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Games Demystified: Super Mario Galaxy
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Games Demystified: Super Mario Galaxy

March 27, 2008 Article Start Previous Page 2 of 4 Next
 

 

As stated above the shapes in the game are often strange and in real life the effects of gravity would probably cause Mario to fall all over himself. In the game however, he always comes out a hero by landing on his feet and in general looking really slick as he traverses the strange surfaces, such as the one below.

Calculating real gravity on a surface like this would be a task best left to Stephen Hawking. However, for the game to play correctly, the developers merely had to cast a ray relatively down from Mario's local center and grab the nearest surface normal.

Inside any 3D game engine worth its salt, there is a list of all polygons being rendered on screen and we can retrieve the first polygon that our ray cast intersects.

That polygon in this case represents our plane and the inverse of its surface normal represents the direction of gravity that will pull Mario smoothly back to the planetoids surface. That polygon's surface normal is also used to align Mario to the curvature of the planetoid.

In the illustration above we can see that the character is aligned to the surface normal of the previously jumped on polygon but the ray cast (dotted line) now intersects another polygon as the player crosses the border from one polygon to the next. In Galaxy, Mario's orientation is adjusted extremely smoothly due to a combination of factors.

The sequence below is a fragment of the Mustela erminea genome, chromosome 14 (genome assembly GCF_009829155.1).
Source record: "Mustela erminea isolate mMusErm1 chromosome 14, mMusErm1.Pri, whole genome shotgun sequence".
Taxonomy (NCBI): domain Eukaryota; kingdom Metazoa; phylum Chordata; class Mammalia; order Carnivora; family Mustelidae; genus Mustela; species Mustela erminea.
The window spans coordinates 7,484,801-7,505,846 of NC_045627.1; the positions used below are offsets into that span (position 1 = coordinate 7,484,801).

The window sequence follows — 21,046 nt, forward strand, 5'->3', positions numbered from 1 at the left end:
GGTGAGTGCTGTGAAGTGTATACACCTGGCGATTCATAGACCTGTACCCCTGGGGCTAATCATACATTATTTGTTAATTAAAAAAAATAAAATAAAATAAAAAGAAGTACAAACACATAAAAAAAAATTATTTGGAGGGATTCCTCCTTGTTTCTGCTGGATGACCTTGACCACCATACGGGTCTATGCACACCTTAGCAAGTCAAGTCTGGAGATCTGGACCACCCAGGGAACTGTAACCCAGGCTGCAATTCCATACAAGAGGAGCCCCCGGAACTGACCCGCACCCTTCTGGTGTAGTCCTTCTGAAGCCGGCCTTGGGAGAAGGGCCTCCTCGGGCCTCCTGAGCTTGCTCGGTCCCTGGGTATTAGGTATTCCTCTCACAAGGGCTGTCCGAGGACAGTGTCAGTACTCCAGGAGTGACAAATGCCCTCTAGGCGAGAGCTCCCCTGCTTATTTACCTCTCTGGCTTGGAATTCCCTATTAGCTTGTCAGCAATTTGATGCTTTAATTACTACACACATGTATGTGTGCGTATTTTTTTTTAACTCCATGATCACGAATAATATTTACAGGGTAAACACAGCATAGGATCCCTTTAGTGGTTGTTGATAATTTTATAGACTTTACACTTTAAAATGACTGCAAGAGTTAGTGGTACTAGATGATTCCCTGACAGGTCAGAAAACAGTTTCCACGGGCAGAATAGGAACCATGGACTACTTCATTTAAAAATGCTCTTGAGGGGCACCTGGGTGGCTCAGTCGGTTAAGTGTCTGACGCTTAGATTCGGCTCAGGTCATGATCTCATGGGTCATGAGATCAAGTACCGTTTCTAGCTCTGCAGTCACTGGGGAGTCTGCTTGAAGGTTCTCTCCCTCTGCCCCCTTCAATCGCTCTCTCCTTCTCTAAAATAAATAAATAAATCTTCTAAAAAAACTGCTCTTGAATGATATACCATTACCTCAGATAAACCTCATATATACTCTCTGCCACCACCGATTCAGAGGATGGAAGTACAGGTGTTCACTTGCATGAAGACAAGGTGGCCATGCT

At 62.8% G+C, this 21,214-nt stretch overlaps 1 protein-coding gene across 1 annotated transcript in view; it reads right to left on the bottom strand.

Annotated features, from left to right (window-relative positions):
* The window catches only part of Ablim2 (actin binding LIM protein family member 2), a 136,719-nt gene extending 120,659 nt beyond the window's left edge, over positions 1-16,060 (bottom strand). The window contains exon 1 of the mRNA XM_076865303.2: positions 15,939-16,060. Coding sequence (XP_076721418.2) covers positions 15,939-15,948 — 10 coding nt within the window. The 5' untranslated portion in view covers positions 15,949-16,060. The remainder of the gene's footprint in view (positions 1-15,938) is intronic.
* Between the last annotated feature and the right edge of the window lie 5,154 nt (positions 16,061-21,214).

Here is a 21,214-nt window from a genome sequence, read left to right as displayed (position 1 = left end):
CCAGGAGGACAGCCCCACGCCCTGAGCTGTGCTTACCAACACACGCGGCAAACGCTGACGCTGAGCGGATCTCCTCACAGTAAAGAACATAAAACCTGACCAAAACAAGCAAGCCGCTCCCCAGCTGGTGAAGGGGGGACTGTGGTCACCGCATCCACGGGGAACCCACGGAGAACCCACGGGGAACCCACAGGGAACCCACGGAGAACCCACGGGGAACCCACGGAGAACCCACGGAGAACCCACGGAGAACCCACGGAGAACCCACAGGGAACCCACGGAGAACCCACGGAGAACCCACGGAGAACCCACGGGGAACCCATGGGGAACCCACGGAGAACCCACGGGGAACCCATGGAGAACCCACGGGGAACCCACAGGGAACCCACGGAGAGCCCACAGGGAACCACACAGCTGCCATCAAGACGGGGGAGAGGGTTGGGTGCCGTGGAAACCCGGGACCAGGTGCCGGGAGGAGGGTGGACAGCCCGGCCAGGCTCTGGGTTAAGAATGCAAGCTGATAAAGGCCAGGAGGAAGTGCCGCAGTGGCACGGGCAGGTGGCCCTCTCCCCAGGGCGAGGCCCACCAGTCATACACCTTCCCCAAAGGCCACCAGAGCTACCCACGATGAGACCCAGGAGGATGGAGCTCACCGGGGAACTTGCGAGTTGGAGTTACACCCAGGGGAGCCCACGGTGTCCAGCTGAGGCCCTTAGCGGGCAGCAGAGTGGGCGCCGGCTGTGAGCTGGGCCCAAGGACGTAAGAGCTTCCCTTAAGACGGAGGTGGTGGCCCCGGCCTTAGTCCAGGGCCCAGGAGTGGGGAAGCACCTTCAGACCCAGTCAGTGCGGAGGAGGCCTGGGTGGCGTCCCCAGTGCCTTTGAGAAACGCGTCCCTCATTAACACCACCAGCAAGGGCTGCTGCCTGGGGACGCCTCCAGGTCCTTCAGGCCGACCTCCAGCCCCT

First and easiest to understand is that each planetoid in the game is fairly high polygon so the change from one surface normal to another isn't too steep. Additionally, interpolation can be used to smoothly transition from one orientation to the next. So, the surface normals in a Galaxy planetoid are analogous to the key frames of an animation in that regard.

To demonstrate these concepts we'll be looking at some high-level source code we've created - written in Blitz3D, which is an excellent tool for prototyping concepts just like this. You'll need to download a demo or full version of Blitz3D to edit and re-compile the code.

Here's the specially created executable/source code package for Gamasutra readers to try that demonstrates a lot of the concepts used in Galaxy. The source code does a number of things including setup, camera tethering, and rendering.


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